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Descriptions du produit
Untitled #23 est le nouvel album des Australiens THE CHURCH, devenus cultes avec leur single 'Under The Milky Way' en 1988. Ce nouvel opus est un voyage sombre, envoûtant, exstatique et psychédélique en 10 titres marquants d'émotion, et installe définitivement THE CHURCH comme des novateurs dans le pop/rock indé et psychédélique.
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Commentaires client les plus utiles sur Amazon.com (beta)
Untitled # 23's two most immediately infectious songs are "Pangaea" and "Happenstance." If the music industry had justice and equality "Pangaea" and "Happenstance" would be universally heralded as two great singles for progressive rock radio stations. Still another highlight of this intoxicating CD is the luminous and thought provoking "Sunken Sun". The momentous and tremendous closing song "Operetta" is one of the most beautiful, reflective and yearning songs ever recorded by any band.
In short "Untitled # 23" is a must purchase for all music fans. Other spectacular Church CD's that are imperative to own include "Forget Yourself." "After Everything Now This," "Hologram of Baal", "Uninvited Like The Clouds'" "Starfish" and "Priest=Aura". The Church are a uniquely amazing and incomparable band and there will never be another band like them.
Untitled #23 is a masterpiece. It is without a doubt one of their best and most consistent records in their entire canon. I have been following this band for 17 years now and have never seen such a positively reviewed cd by critics and fans alike.
I think the reason for this praise is the overall consistency of the record and its tightness. There are only 10 tracks and the length is 50 minutes, short by Church standards. There is also such a flow to the tracks and a wide range of textures/emotions: Fierce (Deadman's Hand), Sad (On Angel Street), Menace (Anchorage), Beauty (Sunken Sun), Love (Operetta), and of course Mysterious (Happenstance).
If you are an old Church fan looking to check out an old friend or a new fan, looking into new music that will move you, not bore you, do yourself a favor and buy this now. You will not regret it.
As other reviewers have correctly pointed out, songs like Pangaea, with its gorgeous vocal intertwinings, Dead Man's Hand with it's driving rhythm and perfectly appropriate 'can barely open his mouth' vocals, the epic Happenstance, filled with moments of calm turned to gripping edge and emotion, and of course the closer Operetta with it's safe and lush harmonies, like coming home, are instantly distinguishable as the embodiment of all that the Church have evolved to. They bring forth all the aspects that are best about the Church, the guitars, the vocal effects, the seemingly insignificance of certain words in songs ("Such a charmer") yet play over and over with such fondness in your mind when not listening.
But I think what is getting more notice, and rightfully so, are some of the risks played out in this release. Take a song like On Angel Street. Whose brilliant idea was it to use use what sounds like a car alarm as the primary rhythm piece? It sounds crazy to desrcibe it, but when you hear it, you will see how amazing it works. With Knopfleresque (circa Planet of New Orleans) guitar sound in combination with that 'car alarm' rhythm, it gives a sense of urgency and seediness to the song, and the lyrics are just plain heartbreaking. IMHO Kilbey has always been at his best when writing about the things he knows about, and this just proves it.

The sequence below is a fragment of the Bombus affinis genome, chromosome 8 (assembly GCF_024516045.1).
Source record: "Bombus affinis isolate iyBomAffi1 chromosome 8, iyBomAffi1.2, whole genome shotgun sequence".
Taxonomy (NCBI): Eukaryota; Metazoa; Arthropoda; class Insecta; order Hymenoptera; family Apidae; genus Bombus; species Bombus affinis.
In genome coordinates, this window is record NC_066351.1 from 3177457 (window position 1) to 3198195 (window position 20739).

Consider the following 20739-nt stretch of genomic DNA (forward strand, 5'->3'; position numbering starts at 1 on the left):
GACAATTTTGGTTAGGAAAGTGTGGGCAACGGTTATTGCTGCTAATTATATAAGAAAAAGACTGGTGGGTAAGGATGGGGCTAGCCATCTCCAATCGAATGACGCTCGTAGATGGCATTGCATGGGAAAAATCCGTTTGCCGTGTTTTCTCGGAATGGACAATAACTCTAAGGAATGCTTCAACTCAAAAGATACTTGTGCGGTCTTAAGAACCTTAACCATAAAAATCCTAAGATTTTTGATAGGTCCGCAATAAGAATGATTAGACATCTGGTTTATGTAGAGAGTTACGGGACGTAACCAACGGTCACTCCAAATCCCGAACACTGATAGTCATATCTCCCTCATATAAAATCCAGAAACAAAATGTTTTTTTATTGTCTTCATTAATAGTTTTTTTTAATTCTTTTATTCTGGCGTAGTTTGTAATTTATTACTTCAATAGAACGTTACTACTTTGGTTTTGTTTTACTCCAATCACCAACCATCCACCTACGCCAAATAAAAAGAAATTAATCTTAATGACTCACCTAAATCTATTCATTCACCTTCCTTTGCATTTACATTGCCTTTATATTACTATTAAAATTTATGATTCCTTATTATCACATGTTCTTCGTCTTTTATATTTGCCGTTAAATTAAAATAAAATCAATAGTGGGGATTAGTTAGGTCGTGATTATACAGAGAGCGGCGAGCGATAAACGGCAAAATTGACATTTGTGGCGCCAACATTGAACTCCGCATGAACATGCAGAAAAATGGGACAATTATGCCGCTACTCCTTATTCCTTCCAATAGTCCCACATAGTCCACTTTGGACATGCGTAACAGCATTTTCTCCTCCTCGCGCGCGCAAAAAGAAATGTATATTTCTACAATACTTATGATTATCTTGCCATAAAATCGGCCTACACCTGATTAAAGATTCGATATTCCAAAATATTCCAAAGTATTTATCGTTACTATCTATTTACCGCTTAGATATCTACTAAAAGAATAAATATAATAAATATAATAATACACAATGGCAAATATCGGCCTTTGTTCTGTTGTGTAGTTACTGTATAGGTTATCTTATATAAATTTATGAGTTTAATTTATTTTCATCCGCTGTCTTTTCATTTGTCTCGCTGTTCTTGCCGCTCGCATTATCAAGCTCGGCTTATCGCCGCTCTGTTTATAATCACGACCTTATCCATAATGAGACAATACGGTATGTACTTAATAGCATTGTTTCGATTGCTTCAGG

Every song is unique, distinct, and again the risks taken on this release come through in the instrumentation as well as the lyrics. Just lisen to the woodwind sound of Lunar and its beautiful closing instrumental. Who else but the Church would have added that? Listen to the dichotomous lyric of Ankorage? The vocal resurection of Lou Reed on Space Savior. Every song takes a new and interesting turn.
Anyone who knows the Church knows they have the chops to make 'the greatest' album, but I'm not sure everyone knew they would take the risks to do it. I think they went out on a limb on this release, and I don't think they landed on their feet at all, I think they SOARED. On Untitled #23 the brilliance just shines.
MAKE SURE you also pick up the Pangaea E.P. with the incredible "So Love May Find Us", a song worth the price alone.
So how good is Untitled #23? That it is even being mentioned by fans and critics as ONE of their best, coming some 29 or so years into a career in show biz, is astonishing. Then again, for those who have followed them faithfully over the years, it's really not so astonishing. Everything they've done this decade has been amazing. How many think Radiohead or even U2 will last for 23 albums, and if so, how good do you think those albums will be? I saw the Church in Chicago a week ago. They are still fierce beyond words. If you want to find the fountain of youth, find out what turns these cats on and go out and get you some of it.
To the initiated this collection of new songs will somehow be a more exciting trip given the subtle departures or risks the band has taken while those unfamiliar to The Church can take the opportunity to hear what "drone rock" set out to be back in the mid to late 1960's and 1970's. "Ok, just a little pin prick..." Remember what that made you feel back in the day? Kilbey and Co. can offer you that feeling again in 2009.
Though it is easy to completely submerged yourself into this entire record I do want to single out one song inparticular, Anchorage. It's hard to describe but I can't get it out of my head. An absolutely amazing recording, poem, lyricscape whatever you'd like to call it.
Hopefully a few folks will stumble upon Untitled #23 and maybe rock music can live another day but then again Green Day has hit the shelves and
it's always tough to pass up whiney pseudo-punks with eye-liner and a Bush fetish.